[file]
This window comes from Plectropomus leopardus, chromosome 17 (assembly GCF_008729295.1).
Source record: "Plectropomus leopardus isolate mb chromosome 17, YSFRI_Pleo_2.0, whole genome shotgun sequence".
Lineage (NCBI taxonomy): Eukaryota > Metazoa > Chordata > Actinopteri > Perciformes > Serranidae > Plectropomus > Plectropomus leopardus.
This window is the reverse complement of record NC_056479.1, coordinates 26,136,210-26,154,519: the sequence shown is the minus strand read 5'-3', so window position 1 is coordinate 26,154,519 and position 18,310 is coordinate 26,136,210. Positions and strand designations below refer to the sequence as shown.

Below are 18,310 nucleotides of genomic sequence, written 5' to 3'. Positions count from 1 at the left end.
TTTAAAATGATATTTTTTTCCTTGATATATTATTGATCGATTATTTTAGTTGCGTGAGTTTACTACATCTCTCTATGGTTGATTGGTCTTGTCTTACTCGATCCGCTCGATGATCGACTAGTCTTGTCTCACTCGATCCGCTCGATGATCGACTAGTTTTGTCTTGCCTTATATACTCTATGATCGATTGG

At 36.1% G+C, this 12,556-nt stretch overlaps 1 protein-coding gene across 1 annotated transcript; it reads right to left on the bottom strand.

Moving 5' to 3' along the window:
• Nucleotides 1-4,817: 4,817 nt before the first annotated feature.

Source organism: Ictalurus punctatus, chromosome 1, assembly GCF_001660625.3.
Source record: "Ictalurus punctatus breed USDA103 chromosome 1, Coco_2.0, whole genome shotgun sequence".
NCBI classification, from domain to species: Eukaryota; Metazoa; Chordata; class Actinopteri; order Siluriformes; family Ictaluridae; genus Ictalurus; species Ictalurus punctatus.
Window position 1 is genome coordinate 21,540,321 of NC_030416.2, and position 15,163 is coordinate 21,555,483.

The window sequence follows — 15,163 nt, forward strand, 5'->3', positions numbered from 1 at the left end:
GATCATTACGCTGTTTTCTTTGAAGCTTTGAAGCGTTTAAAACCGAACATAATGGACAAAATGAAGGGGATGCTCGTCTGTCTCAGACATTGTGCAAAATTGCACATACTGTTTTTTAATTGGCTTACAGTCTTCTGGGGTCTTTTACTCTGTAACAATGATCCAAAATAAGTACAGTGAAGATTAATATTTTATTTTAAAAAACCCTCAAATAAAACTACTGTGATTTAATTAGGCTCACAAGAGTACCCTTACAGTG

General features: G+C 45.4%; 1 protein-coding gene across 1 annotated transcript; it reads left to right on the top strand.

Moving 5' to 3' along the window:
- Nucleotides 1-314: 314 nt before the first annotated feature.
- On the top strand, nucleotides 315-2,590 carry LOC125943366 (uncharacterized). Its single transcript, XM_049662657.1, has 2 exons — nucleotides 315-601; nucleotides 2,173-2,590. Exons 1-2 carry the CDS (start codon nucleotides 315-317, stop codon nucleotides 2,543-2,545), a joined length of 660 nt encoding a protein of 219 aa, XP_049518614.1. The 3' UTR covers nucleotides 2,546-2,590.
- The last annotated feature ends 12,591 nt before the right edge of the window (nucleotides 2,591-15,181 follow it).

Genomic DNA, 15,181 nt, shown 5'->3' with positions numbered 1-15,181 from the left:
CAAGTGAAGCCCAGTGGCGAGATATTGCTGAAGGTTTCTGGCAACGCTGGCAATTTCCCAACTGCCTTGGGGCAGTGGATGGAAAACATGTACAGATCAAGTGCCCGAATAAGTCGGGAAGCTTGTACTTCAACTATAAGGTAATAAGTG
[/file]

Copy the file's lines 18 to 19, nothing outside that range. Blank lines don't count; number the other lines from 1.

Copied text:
- Nucleotides 1-314: 314 nt before the first annotated feature.
- On the top strand, nucleotides 315-2,590 carry LOC125943366 (uncharacterized). Its single transcript, XM_049662657.1, has 2 exons — nucleotides 315-601; nucleotides 2,173-2,590. Exons 1-2 carry the CDS (start codon nucleotides 315-317, stop codon nucleotides 2,543-2,545), a joined length of 660 nt encoding a protein of 219 aa, XP_049518614.1. The 3' UTR covers nucleotides 2,546-2,590.